The Tesla Model S is truly an epic vehicle in both modern electronics and vehicular innovation. This brilliant car addresses environmental concerns, as it is an electric car, but it also shares the values of captivating design and powerful longevity. It was among the top selling cars in 2015, nearly killing the Nissan Leaf sales of 2014. Excellent. There is another electric car, and well designed at that, but what happens when modern technology takes another track?
As automobile technology progresses, we begin to see deeper manifestations of computer technology within them. It is no longer so easy to fix your own car unless you possess some computer knowledge. This is because these hybrid and electric vehicles are actually computer driven to a large extent. Certainly, the idea of vehicular safety and eco-friendly driving are fantastic but there are some concerns that most personal injury attorney Santa Ana would be welcome to capitalize on.
Electric vehicles have computer systems which pervade almost all mechanical functions of the car. It is no longer nuts, bolts, and parts. Now cars can be responsive to the internet. Consider this for a moment. Has your computer ever gotten a virus? If not, consider yourself lucky. On this note, car hacking is now a reality. This has truly been an issue for many years. It is simple to hack automatic car locks, alarm systems, and tracking systems. How do you think insurance companies determine you are a good driver? It isn’t just traffic reports, people who work with bad credit car loans Winnipeg know this.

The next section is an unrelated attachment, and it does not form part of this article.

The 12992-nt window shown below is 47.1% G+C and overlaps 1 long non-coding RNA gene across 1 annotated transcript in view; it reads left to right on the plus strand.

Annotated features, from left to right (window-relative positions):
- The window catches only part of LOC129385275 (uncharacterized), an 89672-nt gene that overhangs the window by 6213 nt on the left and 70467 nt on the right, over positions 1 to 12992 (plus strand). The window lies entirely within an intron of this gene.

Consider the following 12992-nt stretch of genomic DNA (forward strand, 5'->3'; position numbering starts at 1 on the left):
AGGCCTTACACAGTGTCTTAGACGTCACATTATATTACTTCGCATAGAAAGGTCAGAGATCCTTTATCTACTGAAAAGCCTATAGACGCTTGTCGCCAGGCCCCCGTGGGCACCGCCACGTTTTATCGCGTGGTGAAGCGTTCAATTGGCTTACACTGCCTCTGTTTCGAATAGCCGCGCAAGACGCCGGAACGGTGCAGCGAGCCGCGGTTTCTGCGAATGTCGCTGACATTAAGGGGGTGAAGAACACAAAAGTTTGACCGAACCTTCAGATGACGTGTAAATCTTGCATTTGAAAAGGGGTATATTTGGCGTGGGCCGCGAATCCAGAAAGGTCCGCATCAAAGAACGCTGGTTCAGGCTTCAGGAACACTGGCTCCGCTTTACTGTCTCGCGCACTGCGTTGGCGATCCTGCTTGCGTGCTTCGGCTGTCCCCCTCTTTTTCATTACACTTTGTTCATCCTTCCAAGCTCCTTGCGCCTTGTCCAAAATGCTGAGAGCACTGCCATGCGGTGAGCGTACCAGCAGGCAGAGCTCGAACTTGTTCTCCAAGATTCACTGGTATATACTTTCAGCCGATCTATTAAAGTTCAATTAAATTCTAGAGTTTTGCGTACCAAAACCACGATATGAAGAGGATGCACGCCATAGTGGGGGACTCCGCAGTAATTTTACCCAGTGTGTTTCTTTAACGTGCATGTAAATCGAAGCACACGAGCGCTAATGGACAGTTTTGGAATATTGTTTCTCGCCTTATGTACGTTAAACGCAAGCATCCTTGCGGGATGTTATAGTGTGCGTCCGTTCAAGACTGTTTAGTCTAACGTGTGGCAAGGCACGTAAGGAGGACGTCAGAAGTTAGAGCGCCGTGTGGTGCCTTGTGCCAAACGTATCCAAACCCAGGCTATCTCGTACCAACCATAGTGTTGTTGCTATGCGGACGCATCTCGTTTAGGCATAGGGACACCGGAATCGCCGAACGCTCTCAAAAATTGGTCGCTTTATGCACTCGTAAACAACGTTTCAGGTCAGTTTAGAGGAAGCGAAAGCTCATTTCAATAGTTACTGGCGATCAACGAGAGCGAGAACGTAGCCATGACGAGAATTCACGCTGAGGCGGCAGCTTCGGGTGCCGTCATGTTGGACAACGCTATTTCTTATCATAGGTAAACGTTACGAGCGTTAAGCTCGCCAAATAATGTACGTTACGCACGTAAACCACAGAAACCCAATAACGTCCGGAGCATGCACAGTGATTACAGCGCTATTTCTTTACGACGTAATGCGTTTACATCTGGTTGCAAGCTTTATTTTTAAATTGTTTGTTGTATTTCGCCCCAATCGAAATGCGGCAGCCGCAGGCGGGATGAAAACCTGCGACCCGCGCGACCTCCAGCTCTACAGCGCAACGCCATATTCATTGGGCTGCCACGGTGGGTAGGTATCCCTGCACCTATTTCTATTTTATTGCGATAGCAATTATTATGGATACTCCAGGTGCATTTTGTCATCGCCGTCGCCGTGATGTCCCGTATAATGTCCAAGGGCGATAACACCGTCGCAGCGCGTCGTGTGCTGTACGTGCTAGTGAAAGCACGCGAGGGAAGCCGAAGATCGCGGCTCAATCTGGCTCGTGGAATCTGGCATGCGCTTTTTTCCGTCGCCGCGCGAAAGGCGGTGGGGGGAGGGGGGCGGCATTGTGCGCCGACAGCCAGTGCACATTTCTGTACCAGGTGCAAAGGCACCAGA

Security researchers Marc Rogers and Kevin Mahaffey managed to take the Tesla S and hack it to the point of shutting it down completely. They found loose points in the software and used it to their advantage, under controlled testing, to hack the operating systems of this dynamite electric hybrid vehicle. By shutting it down through a manually attached laptop access, they proved the vehicle could be hacked.
The good news is that patches for the operating system on the vehicle were soon sent out. The security loopholes for the Tesla S are repaired and the car is back up to its former status as an amazing smart car. This still leaves a person wondering how fallible smart cars are going to become. As technology advances, so do ways to tamper with the technology, particularly if the software is on an open network. One could overrate the concept and jump to the idea of massive, apocalyptic car shut downs in the future. It is unlikely that car hacking will come to such a scale.